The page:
POLITICS

The Supreme Court Could Transfer A Lot Of Political Power Away From Cities

FILE -In this Oct. 8, 2010 file photo justices of the U.S. Supreme Court gather for a group portrait at the Supreme Court in
FILE -In this Oct. 8, 2010 file photo justices of the U.S. Supreme Court gather for a group portrait at the Supreme Court in Washington. Seated from left are Associate Justices Clarence Thomas, and Antonin Scalia, Chief Justice John Roberts, Associate Justices Anthony M. Kennedy, and Ruth Bader Ginsburg. Standing, from left are Associate Justices Sonia Sotomayor, Stephen Breyer, Samuel Alito Jr., and Elena Kagan. The nine justices of the Supreme Court, who serve without seeking election, soon will have to decide whether to insert themselves into the center of the nation’s presidential campaign next year. The high court begins its new term Monday, Oct. 3, 2011, and President Barack Obama’s health care overhaul, which affects almost every American, is squarely in its sights. (AP Photo/Pablo Martinez Monsivais, File)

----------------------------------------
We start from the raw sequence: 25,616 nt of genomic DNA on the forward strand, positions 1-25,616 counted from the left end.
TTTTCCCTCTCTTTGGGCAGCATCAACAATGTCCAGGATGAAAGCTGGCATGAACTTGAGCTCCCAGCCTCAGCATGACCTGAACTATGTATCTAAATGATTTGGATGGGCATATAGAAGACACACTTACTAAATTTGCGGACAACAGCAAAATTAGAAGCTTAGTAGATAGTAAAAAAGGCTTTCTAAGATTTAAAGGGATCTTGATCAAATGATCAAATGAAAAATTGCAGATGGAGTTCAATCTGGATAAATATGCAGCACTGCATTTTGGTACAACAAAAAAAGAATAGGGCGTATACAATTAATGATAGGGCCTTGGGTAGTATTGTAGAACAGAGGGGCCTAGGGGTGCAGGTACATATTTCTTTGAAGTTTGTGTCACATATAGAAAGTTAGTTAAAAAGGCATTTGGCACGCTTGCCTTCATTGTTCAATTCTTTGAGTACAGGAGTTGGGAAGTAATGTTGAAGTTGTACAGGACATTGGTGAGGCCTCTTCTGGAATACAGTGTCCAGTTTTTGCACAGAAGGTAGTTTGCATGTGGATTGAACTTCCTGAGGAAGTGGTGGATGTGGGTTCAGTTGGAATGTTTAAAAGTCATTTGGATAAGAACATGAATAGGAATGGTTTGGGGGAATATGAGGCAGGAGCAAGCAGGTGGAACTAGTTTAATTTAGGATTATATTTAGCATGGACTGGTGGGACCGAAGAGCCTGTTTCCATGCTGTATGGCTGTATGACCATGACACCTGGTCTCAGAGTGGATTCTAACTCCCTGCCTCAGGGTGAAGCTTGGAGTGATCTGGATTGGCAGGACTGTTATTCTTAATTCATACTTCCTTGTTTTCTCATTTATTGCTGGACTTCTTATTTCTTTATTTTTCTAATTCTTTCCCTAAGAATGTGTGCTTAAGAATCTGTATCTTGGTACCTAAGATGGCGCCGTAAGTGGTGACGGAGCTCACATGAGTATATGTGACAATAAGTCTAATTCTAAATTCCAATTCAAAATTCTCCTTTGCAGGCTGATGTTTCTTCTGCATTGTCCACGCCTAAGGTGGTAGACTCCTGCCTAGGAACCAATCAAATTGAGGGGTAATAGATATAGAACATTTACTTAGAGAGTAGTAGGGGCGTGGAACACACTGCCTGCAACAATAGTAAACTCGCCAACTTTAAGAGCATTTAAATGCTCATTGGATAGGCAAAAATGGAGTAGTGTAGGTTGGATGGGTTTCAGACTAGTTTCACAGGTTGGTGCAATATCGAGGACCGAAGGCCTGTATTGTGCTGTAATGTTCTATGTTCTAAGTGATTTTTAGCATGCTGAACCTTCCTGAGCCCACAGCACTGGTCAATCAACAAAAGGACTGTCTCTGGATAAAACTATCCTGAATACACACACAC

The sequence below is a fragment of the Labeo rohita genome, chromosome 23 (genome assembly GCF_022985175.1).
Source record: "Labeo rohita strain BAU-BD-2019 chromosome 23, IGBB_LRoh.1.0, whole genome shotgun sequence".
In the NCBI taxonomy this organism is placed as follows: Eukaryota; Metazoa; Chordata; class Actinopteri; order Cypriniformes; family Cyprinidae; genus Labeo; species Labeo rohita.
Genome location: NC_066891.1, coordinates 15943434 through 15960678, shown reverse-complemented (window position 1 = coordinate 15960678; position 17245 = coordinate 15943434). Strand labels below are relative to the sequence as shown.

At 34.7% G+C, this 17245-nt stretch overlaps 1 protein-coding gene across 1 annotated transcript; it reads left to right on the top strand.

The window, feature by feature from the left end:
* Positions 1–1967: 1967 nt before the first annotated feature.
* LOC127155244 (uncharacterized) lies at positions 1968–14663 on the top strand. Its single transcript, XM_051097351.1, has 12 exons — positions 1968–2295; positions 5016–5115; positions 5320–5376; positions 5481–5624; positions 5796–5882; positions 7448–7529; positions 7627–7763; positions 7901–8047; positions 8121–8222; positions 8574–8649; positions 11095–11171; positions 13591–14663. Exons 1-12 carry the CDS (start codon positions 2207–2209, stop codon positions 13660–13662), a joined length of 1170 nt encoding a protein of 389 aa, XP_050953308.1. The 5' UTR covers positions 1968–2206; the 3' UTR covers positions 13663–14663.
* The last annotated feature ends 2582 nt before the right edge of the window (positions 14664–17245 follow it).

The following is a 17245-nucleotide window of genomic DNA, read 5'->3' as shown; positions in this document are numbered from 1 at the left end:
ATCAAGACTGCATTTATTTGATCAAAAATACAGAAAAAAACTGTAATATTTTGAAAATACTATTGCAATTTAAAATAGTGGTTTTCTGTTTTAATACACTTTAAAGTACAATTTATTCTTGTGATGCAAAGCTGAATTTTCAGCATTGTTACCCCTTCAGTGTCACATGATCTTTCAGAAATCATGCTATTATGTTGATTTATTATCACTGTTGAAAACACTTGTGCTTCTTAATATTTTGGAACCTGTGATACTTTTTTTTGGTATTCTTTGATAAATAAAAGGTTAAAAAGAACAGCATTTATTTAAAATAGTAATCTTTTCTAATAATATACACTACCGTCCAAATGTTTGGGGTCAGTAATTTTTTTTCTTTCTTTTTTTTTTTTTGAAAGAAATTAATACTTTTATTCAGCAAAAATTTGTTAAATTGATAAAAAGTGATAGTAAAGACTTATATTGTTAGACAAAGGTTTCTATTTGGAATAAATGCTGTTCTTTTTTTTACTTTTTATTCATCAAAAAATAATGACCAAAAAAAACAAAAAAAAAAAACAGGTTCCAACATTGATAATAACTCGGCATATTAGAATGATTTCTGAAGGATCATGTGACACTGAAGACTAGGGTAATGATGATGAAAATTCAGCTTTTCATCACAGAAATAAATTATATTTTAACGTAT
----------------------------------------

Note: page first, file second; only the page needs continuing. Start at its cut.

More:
This week, the Supreme Court agreed to hear a lawsuit filed by conservative activists in Texas that could redefine the principle of “one person, one vote” as we know it. And if the Court sides with the plaintiffs, Republicans could stretch their already-historic majorities in the House and state legislatures even wider — the GOP would be helped just slightly in presidential elections.

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